thatâ??s fine. What you are looking for here is the extent to which the company has
been true to its commitments. What evidence can you find one way or another?
Remember, corporate governance and/or CSR undertakings are major value
commitments of an organisation, and are absolutely central to this assessment.
5. If possible, interview a few key stakeholders for their views. This is not always
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possible, but may be very relevant in some circumstances. This is up to you. You do
NOT have to interview anyone. But if you can, and if it is relevant, then this would be
a good way to get more data on the organisationâ??s fulfilment or otherwise of its value
6. Draw some conclusions about the companyâ??s integrity (more on this below). In
other words, discuss what you have found. No need to be definite or definitive,
since this is only a mini-audit. But it can be indicative, and serve as the preliminary
study for a much deeper investigation. In other words, this is â??audit liteâ??, so to speak,
in which you do a fairly quick and succinct review of an organisation to see if there
is anything that would lead you to look more deeply.
7. You need to be specific about the things you find that indicate organisational
integrity, and those that indicate organisational hypocrisy. You are not asked to
solve the problems you find, but once you have identified key issues, discuss
them in light of the key issues covered in the unit.
8. You do not have to provide heavy academic referencing, but where possible, draw
on examples from the readings and unit guide, and any other sources that you
believe to be relevant. Again, no need to go overboard. Just cite those sources
and references that you have actually used; not a long list for the sake of
impressing the marker â?? the opposite will be the case. You will get good marks for
authenticity and sound analysis.
It is important to note that a full-blown governance and risk management audit is a
comprehensive and integral approach: integral, because it combines different approaches
with different methodologies, and comprehensive, because it takes the entire organisation
(including its environment) into consideration with all the different perspectives that prevail in
different functional areas. The latter especially finds expression in the values assessment
process. The fact that values and policies are discussed ensures that they are looked at
from different angles, taking various fields of interest into consideration. In a full-blown audit,
it is particularly critical that values are checked for economic viability as well, to balance
social and values aspirations, because governance and risk management policies which are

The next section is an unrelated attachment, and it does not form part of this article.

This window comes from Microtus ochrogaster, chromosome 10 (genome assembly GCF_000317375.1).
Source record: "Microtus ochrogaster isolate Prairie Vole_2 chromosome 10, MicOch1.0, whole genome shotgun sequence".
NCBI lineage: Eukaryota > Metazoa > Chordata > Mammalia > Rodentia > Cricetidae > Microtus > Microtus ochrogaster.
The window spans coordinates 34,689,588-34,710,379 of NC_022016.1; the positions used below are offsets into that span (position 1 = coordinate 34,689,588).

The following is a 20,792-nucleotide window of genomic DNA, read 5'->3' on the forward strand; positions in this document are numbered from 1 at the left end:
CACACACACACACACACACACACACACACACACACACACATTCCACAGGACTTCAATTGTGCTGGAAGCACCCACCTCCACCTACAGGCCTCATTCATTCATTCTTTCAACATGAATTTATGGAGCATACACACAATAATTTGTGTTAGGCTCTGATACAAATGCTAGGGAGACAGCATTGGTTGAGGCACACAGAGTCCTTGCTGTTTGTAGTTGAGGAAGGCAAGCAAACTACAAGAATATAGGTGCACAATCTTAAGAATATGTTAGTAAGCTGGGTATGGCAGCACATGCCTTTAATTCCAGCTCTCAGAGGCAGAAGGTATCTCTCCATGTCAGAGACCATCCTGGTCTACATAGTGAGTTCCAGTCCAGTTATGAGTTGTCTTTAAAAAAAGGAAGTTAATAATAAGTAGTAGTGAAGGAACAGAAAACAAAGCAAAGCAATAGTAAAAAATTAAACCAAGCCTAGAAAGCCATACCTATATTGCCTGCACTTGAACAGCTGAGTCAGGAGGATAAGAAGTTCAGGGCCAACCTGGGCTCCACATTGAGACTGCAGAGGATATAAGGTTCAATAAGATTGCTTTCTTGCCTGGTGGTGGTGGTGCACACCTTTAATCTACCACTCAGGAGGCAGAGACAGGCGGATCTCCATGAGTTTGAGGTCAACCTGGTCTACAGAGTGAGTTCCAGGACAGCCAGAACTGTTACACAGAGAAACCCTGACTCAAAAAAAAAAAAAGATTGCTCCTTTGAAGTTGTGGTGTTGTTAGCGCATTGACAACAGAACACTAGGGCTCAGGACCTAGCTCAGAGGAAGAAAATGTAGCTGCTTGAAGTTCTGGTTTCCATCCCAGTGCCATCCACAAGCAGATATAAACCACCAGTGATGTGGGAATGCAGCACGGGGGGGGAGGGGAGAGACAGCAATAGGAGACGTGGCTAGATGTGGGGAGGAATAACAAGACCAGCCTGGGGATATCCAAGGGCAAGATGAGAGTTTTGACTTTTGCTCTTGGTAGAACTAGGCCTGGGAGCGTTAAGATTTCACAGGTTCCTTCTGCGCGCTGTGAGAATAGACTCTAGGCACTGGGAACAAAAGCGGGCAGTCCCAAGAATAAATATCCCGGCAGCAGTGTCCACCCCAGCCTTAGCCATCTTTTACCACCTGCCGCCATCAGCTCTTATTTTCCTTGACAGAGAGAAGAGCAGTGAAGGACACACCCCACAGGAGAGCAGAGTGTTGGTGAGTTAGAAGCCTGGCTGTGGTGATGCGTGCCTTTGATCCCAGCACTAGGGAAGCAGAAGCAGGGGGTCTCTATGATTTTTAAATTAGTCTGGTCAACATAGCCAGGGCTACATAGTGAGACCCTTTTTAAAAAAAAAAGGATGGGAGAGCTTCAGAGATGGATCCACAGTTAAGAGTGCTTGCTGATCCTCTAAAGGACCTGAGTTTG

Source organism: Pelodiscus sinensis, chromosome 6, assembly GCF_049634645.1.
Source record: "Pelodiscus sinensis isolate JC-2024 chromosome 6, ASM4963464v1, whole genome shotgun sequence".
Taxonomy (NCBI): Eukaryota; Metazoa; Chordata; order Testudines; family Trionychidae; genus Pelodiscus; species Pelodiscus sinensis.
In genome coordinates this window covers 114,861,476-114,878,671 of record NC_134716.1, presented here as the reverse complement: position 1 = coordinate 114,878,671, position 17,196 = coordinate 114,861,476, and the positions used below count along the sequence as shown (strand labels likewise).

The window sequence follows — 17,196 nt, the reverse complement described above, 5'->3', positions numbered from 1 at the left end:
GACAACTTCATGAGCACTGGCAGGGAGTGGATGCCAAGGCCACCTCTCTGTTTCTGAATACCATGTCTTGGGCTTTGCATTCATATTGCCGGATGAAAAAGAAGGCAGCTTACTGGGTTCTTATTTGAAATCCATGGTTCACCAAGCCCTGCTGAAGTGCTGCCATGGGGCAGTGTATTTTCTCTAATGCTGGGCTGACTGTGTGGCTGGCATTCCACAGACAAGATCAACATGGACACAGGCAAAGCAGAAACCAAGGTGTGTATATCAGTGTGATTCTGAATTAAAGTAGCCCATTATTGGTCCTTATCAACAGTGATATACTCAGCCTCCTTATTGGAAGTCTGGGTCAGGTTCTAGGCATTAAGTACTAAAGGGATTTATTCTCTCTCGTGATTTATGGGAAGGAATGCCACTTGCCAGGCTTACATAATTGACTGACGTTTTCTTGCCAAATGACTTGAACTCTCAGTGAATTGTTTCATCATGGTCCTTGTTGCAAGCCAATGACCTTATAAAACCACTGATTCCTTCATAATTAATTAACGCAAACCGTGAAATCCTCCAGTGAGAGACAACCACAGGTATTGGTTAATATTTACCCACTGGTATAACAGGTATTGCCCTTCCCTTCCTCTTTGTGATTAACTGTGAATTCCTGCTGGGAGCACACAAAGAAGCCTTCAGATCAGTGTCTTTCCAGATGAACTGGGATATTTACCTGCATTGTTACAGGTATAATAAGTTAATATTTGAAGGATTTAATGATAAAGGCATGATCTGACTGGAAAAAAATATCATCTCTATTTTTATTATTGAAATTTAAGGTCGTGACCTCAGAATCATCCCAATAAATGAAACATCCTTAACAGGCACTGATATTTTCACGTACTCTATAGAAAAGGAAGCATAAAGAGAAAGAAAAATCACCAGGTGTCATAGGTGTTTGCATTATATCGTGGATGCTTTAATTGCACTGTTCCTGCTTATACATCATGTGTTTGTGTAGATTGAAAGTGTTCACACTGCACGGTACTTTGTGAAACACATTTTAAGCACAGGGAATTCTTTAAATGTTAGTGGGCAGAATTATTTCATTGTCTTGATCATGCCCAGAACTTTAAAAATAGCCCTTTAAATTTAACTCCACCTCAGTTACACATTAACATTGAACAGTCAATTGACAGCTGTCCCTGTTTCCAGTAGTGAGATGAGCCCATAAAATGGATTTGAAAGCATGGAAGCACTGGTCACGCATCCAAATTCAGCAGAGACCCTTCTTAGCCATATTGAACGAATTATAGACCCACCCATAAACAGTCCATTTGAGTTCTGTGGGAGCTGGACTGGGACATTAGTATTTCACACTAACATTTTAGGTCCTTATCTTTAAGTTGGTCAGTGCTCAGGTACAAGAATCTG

not based upon solid business economic grounds will not endure very long. In a full- blown,
large scale audit, it is essential that the social mission and the economic mission of a
company go hand in hand.
However, remember, you will not be undertaking a full-blown, comprehensive audit.
There is no specific template for the audit, because we wish to see what you come up
with as an appropriate format for the sort of organisation you are auditing.
1. Governance and risk management Audit
The reasons for examining the state of an organisationâ??s values are many and various.
They include external social pressures, risk management, stakeholder obligations, and
identifying a baseline to measure future improvements. In some cases, organisations are
driven to it by a gross failure in ethics, which may have resulted in costly legal action or
stricter government regulation. More often, however, organisations simply want to know if
they are doing the right thing with respect to their governance commitments, the law,
their shareholders and their stakeholders.
Governance and risk management auditing is a process which assesses the internal and
external consistency of an organisation’s values base. The key aspect is that it is valuePage 3 of 7
linked, and that it incorporates a stakeholder approach. Its objectives are two-fold: it is
intended for accountability and transparency towards stakeholders and it is intended for
internal control, to meet the governance objectives of the organisation.
The point of such an audit is that it enables an organisation to see itself through a variety of
lenses: it captures the organisation’s values profile. Companies recognise the importance of
their financial profile for their investors, of their service profile for their customers, and of
their profile as an employer for their current and potential employees. A values profile brings
together all of the factors which affect an organisation’s reputation, by examining the way in
which it does business. By taking a picture of the value system at a given point in time, it
clarify the actual values according to which the organisation operates;
provide a baseline by which to measure future improvement;
learn how to meet any social or governance expectations which are not currently
being met. Importantly, these are expectations that the organisation has set for
itself â?? not expectations set by others;
give stakeholders the opportunity to clarify their expectations of the organisation’s
behaviour. Importantly, it assists the organisation to better understand who its
actual stakeholders are;
identify specific problem areas within the organisation with respect to its stated
social and governance values;
learn about the issues which motivate employees and managers;
identify general areas of vulnerability, particularly related to lack of openness.
2. International business
You are not required to select an international or multinational orgnanisation, but if you do
select one, you need to be mindful of the following. Multinational companies face special
issues in relation to governance and risk management auditing. It is, though, precisely these
special issues which can make governance and risk management auditing so important to
multinationals. Executives of such companies are well aware of the added complications
which operating across a number of cultures brings. But problems tend to multiply when
differing value bases are permitted to take hold within different cultures. It may have
seemed acceptable for Shell to apply differing environmental standards to their drilling in
Ogoniland decades ago to those they applied in Europe or North America – but in an era of
acute global consciousness of the interdependence of the world ecosystem the same
standards are rightly expected in every continent.
One of the issues which most concerns multinationals is that of corruption: how to do
business in countries where backhanders are expected in the common course of events.
The United States has brought in legislation – the Foreign Corrupt Practices Act – which